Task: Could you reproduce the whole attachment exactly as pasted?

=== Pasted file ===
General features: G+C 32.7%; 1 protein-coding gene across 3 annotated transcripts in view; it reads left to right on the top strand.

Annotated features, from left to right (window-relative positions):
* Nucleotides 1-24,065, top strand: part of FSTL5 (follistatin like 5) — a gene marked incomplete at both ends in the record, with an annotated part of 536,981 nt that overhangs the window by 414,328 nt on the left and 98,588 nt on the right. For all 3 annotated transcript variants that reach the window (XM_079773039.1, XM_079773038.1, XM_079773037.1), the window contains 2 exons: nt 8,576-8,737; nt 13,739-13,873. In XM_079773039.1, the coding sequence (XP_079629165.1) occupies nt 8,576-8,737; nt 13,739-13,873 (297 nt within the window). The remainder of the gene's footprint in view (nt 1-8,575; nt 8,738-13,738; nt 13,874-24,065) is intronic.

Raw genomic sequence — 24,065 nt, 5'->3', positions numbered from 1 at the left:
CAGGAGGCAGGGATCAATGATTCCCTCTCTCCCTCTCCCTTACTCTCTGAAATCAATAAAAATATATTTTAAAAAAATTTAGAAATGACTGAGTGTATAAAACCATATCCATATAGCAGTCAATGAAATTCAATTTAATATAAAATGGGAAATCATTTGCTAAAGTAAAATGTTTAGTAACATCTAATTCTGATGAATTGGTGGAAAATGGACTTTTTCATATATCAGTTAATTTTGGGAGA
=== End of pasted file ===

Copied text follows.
General features: G+C 32.7%; 1 protein-coding gene across 3 annotated transcripts in view; it reads left to right on the top strand.

Annotated features, from left to right (window-relative positions):
* Nucleotides 1-24,065, top strand: part of FSTL5 (follistatin like 5) — a gene marked incomplete at both ends in the record, with an annotated part of 536,981 nt that overhangs the window by 414,328 nt on the left and 98,588 nt on the right. For all 3 annotated transcript variants that reach the window (XM_079773039.1, XM_079773038.1, XM_079773037.1), the window contains 2 exons: nt 8,576-8,737; nt 13,739-13,873. In XM_079773039.1, the coding sequence (XP_079629165.1) occupies nt 8,576-8,737; nt 13,739-13,873 (297 nt within the window). The remainder of the gene's footprint in view (nt 1-8,575; nt 8,738-13,738; nt 13,874-24,065) is intronic.

Raw genomic sequence — 24,065 nt, 5'->3', positions numbered from 1 at the left:
CAGGAGGCAGGGATCAATGATTCCCTCTCTCCCTCTCCCTTACTCTCTGAAATCAATAAAAATATATTTTAAAAAAATTTAGAAATGACTGAGTGTATAAAACCATATCCATATAGCAGTCAATGAAATTCAATTTAATATAAAATGGGAAATCATTTGCTAAAGTAAAATGTTTAGTAACATCTAATTCTGATGAATTGGTGGAAAATGGACTTTTTCATATATCAGTTAATTTTGGGAGA